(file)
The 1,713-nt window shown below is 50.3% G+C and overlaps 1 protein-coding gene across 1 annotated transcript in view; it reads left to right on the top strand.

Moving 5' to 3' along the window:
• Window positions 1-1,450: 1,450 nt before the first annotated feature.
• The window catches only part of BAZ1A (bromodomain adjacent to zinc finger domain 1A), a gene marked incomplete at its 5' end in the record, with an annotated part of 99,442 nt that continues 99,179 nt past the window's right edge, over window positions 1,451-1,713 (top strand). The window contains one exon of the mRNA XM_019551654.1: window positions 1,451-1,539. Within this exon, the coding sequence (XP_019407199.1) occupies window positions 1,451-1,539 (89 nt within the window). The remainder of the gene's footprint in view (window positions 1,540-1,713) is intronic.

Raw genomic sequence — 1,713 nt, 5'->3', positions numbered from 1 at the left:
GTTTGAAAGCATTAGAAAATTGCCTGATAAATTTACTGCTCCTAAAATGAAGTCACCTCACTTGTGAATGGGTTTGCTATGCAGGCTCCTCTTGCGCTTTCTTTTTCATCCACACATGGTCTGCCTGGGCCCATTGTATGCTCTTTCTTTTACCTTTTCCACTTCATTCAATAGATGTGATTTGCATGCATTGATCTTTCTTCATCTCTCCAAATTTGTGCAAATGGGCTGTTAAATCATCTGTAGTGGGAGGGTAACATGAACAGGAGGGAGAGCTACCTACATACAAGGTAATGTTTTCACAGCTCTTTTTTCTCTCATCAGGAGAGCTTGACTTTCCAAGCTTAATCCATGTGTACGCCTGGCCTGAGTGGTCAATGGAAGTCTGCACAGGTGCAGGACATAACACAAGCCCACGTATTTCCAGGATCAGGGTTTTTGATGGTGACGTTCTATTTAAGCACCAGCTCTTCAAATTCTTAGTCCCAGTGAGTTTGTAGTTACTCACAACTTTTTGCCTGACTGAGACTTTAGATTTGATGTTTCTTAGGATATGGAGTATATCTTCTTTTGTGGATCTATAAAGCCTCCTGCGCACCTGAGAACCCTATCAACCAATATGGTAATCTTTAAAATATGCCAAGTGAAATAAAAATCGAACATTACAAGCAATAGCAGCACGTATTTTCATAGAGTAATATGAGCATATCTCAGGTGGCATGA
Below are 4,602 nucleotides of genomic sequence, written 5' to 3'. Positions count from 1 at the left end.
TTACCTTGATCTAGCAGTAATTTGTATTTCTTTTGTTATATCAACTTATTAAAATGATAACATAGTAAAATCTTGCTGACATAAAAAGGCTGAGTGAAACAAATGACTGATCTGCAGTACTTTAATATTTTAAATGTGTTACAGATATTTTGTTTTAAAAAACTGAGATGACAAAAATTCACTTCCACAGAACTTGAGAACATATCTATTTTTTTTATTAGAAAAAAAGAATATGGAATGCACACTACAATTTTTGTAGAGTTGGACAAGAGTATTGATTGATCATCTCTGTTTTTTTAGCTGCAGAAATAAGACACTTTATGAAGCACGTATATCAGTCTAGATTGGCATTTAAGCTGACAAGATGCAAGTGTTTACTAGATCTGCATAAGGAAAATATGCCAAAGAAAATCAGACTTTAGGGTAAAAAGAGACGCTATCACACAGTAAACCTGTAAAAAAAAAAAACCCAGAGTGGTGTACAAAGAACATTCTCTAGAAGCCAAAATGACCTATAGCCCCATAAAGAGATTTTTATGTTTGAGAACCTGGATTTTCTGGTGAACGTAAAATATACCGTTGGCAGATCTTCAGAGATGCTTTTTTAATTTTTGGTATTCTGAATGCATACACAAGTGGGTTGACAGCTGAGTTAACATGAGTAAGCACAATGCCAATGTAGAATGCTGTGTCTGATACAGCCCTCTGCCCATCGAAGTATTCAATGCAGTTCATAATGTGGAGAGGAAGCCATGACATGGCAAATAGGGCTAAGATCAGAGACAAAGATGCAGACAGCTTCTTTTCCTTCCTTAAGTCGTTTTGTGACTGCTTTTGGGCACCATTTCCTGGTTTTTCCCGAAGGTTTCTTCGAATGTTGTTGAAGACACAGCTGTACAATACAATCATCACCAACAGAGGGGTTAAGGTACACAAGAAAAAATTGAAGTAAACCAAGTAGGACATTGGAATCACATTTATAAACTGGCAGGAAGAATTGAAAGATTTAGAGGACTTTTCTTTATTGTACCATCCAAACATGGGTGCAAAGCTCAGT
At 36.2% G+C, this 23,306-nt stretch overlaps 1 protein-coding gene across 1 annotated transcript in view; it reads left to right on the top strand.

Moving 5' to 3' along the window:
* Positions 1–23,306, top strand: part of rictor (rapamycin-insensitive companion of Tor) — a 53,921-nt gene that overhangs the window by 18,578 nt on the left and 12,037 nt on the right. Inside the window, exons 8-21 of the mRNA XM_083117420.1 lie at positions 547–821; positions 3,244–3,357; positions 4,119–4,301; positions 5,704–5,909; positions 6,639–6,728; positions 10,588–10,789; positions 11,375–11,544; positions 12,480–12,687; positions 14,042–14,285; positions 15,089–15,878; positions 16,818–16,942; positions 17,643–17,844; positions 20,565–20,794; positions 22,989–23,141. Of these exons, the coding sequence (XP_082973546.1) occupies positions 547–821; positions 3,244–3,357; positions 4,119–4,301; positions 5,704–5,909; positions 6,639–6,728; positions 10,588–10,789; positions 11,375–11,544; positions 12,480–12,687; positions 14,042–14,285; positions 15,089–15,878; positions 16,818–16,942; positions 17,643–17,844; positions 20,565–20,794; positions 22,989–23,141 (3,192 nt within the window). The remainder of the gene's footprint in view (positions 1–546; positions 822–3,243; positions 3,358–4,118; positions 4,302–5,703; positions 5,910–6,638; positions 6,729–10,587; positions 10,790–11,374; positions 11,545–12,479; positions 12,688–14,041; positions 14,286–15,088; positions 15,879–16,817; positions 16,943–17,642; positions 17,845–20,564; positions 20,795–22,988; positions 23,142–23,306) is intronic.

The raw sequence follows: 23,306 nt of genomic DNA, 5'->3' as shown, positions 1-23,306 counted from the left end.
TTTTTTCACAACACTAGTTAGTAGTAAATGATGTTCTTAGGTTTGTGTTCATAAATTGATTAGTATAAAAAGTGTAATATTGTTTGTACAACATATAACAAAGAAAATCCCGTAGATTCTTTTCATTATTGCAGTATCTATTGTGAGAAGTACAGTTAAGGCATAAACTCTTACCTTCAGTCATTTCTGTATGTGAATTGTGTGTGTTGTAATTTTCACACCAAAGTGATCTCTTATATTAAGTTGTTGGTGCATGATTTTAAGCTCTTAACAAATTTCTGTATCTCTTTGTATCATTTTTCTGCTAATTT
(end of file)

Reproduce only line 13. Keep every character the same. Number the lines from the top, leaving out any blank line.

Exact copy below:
TTTTTTCACAACACTAGTTAGTAGTAAATGATGTTCTTAGGTTTGTGTTCATAAATTGATTAGTATAAAAAGTGTAATATTGTTTGTACAACATATAACAAAGAAAATCCCGTAGATTCTTTTCATTATTGCAGTATCTATTGTGAGAAGTACAGTTAAGGCATAAACTCTTACCTTCAGTCATTTCTGTATGTGAATTGTGTGTGTTGTAATTTTCACACCAAAGTGATCTCTTATATTAAGTTGTTGGTGCATGATTTTAAGCTCTTAACAAATTTCTGTATCTCTTTGTATCATTTTTCTGCTAATTT